Sveinsson, Thorarinn
    Univ Iceland, Sch Hlth Sci, Res Ctr Movement Sci, Reykjavik, Iceland..
    Rodby-Bousquet, Elisabet
    Uppsala University, Disciplinary Domain of Medicine and Pharmacy, Medicinska och farmaceutiska vetenskapsområdet, centrumbildningar mm, Centre for Clinical Research, County of Västmanland. Lund Univ, Orthopaed, Dept Clin Sci Lund, Lund, Sweden..
    The effect of asymmetrical limited hip flexion on seating posture, scoliosis and windswept hip distortion2017In: Research in Developmental Disabilities, ISSN 0891-4222, E-ISSN 1873-3379, Vol. 71, p. 18-23Article in journal (Refereed)
    Abstract [en]

    Background: Postural asymmetries with seating problems are common in adults with cerebral palsy.

    Aims: To analyse the prevalence of asymmetrical limited hip flexion (< 90) in adults with CP, and to evaluate the association between asymmetrical limited hip flexion and postural asymmetries in the sitting position.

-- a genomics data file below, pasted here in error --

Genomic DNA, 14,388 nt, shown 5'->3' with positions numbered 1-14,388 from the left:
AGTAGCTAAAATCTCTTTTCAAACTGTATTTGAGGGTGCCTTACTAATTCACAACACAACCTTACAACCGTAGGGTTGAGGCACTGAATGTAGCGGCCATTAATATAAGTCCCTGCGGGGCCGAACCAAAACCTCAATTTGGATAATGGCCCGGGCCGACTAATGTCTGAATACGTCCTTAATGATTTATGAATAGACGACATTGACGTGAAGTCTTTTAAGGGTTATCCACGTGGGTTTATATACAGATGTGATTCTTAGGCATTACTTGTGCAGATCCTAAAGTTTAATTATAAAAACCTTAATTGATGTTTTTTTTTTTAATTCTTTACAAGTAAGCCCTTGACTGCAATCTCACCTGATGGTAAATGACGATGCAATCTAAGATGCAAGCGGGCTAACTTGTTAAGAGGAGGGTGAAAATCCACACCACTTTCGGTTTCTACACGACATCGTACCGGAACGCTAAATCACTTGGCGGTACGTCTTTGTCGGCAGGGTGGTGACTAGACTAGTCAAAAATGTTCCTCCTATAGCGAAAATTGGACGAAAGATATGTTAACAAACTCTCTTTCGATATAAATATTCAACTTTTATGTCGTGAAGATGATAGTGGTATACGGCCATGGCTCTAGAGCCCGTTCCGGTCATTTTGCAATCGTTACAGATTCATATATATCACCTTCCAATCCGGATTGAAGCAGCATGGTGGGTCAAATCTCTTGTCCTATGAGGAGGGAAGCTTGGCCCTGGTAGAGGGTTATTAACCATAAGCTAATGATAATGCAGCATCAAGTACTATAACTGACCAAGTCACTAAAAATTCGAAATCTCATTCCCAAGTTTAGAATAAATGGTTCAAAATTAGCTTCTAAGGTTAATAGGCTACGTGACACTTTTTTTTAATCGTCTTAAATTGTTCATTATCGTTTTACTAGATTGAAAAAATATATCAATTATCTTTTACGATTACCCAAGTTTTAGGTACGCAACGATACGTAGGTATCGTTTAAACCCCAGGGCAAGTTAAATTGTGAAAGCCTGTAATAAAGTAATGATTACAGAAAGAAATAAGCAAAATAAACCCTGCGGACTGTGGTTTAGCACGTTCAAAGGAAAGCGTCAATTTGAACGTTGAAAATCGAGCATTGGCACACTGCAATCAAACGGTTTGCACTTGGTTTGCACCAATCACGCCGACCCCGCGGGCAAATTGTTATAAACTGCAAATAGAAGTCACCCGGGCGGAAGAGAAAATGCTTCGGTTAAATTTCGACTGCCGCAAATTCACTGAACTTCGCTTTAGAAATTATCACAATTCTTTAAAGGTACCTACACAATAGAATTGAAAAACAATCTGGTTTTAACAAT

Methods and procedures: Cross-sectional data of 714 adults with CP, 16-73 years, GMFCS level I -V, reported to CPUP, the Swedish cerebral palsy national surveillance program and quality registry, from 2013 to 2015. Hip range of motion was analysed in relation to pelvic obliquity, trunk asymmetry, weight distribution, scoliosis and windswept hip distortion.